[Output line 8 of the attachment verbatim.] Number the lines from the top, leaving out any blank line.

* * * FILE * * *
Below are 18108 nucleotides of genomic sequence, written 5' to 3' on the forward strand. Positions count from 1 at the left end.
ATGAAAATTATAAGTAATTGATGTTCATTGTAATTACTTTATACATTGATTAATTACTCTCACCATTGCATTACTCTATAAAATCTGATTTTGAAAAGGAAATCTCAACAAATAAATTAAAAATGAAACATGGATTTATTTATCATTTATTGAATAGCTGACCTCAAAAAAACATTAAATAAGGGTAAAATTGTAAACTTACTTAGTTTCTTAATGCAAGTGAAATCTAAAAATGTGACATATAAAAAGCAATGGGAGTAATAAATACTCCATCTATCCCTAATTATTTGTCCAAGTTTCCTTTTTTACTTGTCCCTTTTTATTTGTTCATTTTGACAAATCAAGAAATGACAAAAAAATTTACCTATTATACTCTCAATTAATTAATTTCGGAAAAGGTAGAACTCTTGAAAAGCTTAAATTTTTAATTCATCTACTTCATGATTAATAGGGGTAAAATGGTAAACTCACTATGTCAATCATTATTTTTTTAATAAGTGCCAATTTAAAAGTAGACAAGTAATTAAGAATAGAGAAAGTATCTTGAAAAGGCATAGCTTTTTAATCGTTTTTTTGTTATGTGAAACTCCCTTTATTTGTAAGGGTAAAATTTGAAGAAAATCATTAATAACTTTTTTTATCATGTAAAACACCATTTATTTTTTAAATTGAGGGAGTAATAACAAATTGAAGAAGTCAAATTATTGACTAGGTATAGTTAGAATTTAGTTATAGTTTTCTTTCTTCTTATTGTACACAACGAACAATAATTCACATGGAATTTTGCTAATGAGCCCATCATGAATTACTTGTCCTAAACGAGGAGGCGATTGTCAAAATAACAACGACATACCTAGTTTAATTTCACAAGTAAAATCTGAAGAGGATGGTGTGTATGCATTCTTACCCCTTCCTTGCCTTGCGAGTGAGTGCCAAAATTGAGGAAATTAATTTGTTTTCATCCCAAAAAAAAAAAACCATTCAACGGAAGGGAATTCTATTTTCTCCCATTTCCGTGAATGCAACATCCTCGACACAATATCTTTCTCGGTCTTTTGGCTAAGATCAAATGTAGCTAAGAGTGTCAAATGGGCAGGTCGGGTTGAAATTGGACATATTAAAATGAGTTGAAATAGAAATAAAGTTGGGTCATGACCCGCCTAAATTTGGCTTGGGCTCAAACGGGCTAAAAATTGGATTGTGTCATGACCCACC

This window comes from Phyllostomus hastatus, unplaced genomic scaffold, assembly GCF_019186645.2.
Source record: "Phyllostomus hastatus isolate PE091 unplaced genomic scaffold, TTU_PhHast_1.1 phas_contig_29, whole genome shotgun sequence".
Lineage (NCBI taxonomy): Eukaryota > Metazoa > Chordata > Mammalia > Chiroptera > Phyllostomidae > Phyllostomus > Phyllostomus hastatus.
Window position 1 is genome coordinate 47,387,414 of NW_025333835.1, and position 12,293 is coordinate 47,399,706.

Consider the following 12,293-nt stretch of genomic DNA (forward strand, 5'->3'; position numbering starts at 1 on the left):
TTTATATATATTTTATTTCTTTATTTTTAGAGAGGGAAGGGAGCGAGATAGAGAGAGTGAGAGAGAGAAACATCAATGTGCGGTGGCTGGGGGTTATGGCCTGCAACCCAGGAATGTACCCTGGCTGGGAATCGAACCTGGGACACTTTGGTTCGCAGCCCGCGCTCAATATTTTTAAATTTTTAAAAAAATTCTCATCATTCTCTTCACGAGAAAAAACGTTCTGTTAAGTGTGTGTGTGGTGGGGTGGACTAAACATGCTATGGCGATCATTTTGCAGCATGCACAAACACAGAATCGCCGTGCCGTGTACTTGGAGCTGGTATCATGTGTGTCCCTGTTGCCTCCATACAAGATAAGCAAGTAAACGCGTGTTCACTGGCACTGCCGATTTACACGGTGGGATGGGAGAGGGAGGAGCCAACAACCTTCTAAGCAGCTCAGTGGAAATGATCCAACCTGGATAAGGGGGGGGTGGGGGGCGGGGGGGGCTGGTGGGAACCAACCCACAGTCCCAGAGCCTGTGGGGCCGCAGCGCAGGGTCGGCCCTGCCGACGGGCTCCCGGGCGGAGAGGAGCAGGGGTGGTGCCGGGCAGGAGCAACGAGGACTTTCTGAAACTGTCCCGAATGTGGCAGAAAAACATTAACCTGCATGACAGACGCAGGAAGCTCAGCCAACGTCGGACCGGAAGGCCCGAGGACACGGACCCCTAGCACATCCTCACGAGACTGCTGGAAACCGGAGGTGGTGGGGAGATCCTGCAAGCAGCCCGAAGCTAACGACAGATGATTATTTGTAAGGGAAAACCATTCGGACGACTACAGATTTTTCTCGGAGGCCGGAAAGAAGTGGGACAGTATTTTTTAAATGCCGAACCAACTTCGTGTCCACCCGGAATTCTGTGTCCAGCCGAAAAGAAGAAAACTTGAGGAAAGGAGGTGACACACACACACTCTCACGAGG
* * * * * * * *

TTTATATATATTTTATTTCTTTATTTTTAGAGAGGGAAGGGAGCGAGATAGAGAGAGTGAGAGAGAGAAACATCAATGTGCGGTGGCTGGGGGTTATGGCCTGCAACCCAGGAATGTACCCTGGCTGGGAATCGAACCTGGGACACTTTGGTTCGCAGCCCGCGCTCAATATTTTTAAATTTTTAAAAAAATTCTCATCATTCTCTTCACGAGAAAAAACGTTCTGTTAAGTGTGTGTGTGGTGGGGTGGACTAAACATGCTATGGCGATCATTTTGCAGCATGCACAAACACAGAATCGCCGTGCCGTGTACTTGGAGCTGGTATCATGTGTGTCCCTGTTGCCTCCATACAAGATAAGCAAGTAAACGCGTGTTCACTGGCACTGCCGATTTACACGGTGGGATGGGAGAGGGAGGAGCCAACAACCTTCTAAGCAGCTCAGTGGAAATGATCCAACCTGGATAAGGGGGGGGTGGGGGGCGGGGGGGGCTGGTGGGAACCAACCCACAGTCCCAGAGCCTGTGGGGCCGCAGCGCAGGGTCGGCCCTGCCGACGGGCTCCCGGGCGGAGAGGAGCAGGGGTGGTGCCGGGCAGGAGCAACGAGGACTTTCTGAAACTGTCCCGAATGTGGCAGAAAAACATTAACCTGCATGACAGACGCAGGAAGCTCAGCCAACGTCGGACCGGAAGGCCCGAGGACACGGACCCCTAGCACATCCTCACGAGACTGCTGGAAACCGGAGGTGGTGGGGAGATCCTGCAAGCAGCCCGAAGCTAACGACAGATGATTATTTGTAAGGGAAAACCATTCGGACGACTACAGATTTTTCTCGGAGGCCGGAAAGAAGTGGGACAGTATTTTTTAAATGCCGAACCAACTTCGTGTCCACCCGGAATTCTGTGTCCAGCCGAAAAGAAGAAAACTTGAGGAAAGGAGGTGACACACACACACTCTCACGAGG